Dunno about glycerin but it sure would make biodiesel ignite better. I am thinking along the lines of the gravity fed stoves for kerosene and how they use methanol in a cup to preheat the burner and then open up the fuel valve for ignition.Be an interesting way to use up some recoverd methanol eh?



** Biodiesel Glycerine Soap - The Guide
- on 5 continents helping people make & sell soap from the Biodiesel Glycerine.


 
Location: :-) Great White North eh ? | Registered: December 10, 2004Reply With QuoteReport This Post
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I have seen heaters like this that sit in hot tubs but they are much bigger and you have to keep throwing in logs. Should be easy to get started using some methanol just like I start my oil burning stove. Principal of operation is different from that point, this is more like a Primus oil burning camp stove.
 
Location: SF Bay Area | Registered: September 02, 2005Reply With QuoteReport This Post
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Ran the heater again tonight to great effect. Oil was up to around 230F in under one hour. I let the oil sit at this temp for another hour and will allow to cool over night before transfer to the biodiesel oil processing tank before transesterfication.

Raften, I have no need for starting on methanol. Methanol also burns with an almost invisible flame so having a methanol fire and not knowing it would be dangerous with this heater. Once the draft is established with a little burning paper, fuel is dropped onto the flames furthering combustion.

Gasoline was used in these heaters and if started improperly there can be a back fire through the intake flue with an accompanying large 'bang'. On biodiesel, the resistance to combustion is a safety feature in my view. That, and the fact that I use off spec biodiesel that didn't pass soap or 27/3 test makes it even more useful!


Illegitimi Non Carborundum
 
Location: Utopia Planitia | Registered: February 25, 2005Reply With QuoteReport This Post
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FYI,

I'm going to make a note to record a video of this heater in operation, as well as showing the assembly of the unit. I'll post the vid on youtube for you all to see.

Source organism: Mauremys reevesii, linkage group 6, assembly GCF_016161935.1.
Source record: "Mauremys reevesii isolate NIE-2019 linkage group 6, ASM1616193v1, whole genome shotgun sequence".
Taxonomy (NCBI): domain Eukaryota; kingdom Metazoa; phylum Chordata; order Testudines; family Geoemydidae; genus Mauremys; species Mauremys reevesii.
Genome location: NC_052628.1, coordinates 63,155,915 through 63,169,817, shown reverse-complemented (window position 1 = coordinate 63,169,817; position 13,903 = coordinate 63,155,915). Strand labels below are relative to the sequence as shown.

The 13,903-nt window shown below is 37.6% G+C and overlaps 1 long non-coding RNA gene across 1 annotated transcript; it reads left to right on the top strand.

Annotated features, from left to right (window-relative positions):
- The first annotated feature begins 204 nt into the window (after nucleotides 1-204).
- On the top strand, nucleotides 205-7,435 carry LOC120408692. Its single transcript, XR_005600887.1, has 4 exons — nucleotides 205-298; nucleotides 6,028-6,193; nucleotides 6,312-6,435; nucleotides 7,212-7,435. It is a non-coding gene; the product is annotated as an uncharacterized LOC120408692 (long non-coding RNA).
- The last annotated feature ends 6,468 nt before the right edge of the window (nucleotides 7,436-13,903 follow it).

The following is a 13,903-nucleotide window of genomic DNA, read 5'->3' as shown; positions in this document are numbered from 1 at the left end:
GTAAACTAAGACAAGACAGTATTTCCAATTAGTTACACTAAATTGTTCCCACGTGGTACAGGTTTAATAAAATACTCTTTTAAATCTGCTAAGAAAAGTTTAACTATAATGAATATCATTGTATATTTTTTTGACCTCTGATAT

Illegitimi Non Carborundum
 
Location: Utopia Planitia | Registered: February 25, 2005Reply With QuoteReport This Post



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I just posted a series of vids on youtube showing how the heater works. Here is the link to last vid of the series showing the heater out of the oil.

http://www.youtube.com/watch?v=yYljtRZglPI


Illegitimi Non Carborundum
 
Location: Utopia Planitia | Registered: February 25, 2005Reply With QuoteReport This Post
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Good videos -

You've tested the VO with a HPT or similar test to confirm it's dry after running the heater?



 
Location: coldest N.America | Registered: May 03, 2005Reply With QuoteReport This Post
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I leave the heater running for about 2 hours to make sure. My oil sources are really good about keeping the oil as dry as possible. When vapor and bubbles stop forming in the tank, I turn everything off. Then the drum is sealed with a cover and allowed to cool before injection into the biodiesel reactor.


Illegitimi Non Carborundum
 
Location: Utopia Planitia | Registered: February 25, 2005Reply With QuoteReport This Post
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If the fryers were operating as hot as your heater gets the oil then why didn't all the water boil off then? Where do you suppose the water you're boiling off came from?



 
Location: coldest N.America | Registered: May 03, 2005Reply With QuoteReport This Post
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Probably from condensation during oil storage until I go pick it up. There was some food crumbs in there too and that contains water. The oil is also filtered prior to processing.


Illegitimi Non Carborundum
 
Location: Utopia Planitia | Registered: February 25, 2005Reply With QuoteReport This Post
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Enjoyed the clips. Thanks
 
Location: Virginia | Registered: March 17, 2007Reply With QuoteReport This Post



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No prob FF,

Glad I could share this really neat new biodiesel tool to the forum Smile.


Illegitimi Non Carborundum
 
Location: Utopia Planitia | Registered: February 25, 2005Reply With QuoteReport This Post
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Any feel for fuel consumption rate yet? Can you reduce the heat output by slowing the fuel feed rate? Neat looking heater!


2002 F-250, 7.3l on WVO since '04
'82 VW Rabbit diesel 1.6l na
'83 GMC 6.2l Class C RV
'85 F-350, 6.9l flat bed
'85 E-350, 6.9l cube van
2 Mercedes 300SD's
3 Chinese Changfa-style diesel generators- 12kw, 8kw & 7.5kw
Mitsubishi 3 cyl diesel generator/light tower
Kubota 2 cyl. diesel, water cooled air compressor
Onan 12.5kw air-cooled diesel genset
I run my company entirely on renewable energy including electricity from generators running on biofuels.

 
Location: El Dorado, Ark | Registered: July 04, 2004Reply With QuoteReport This Post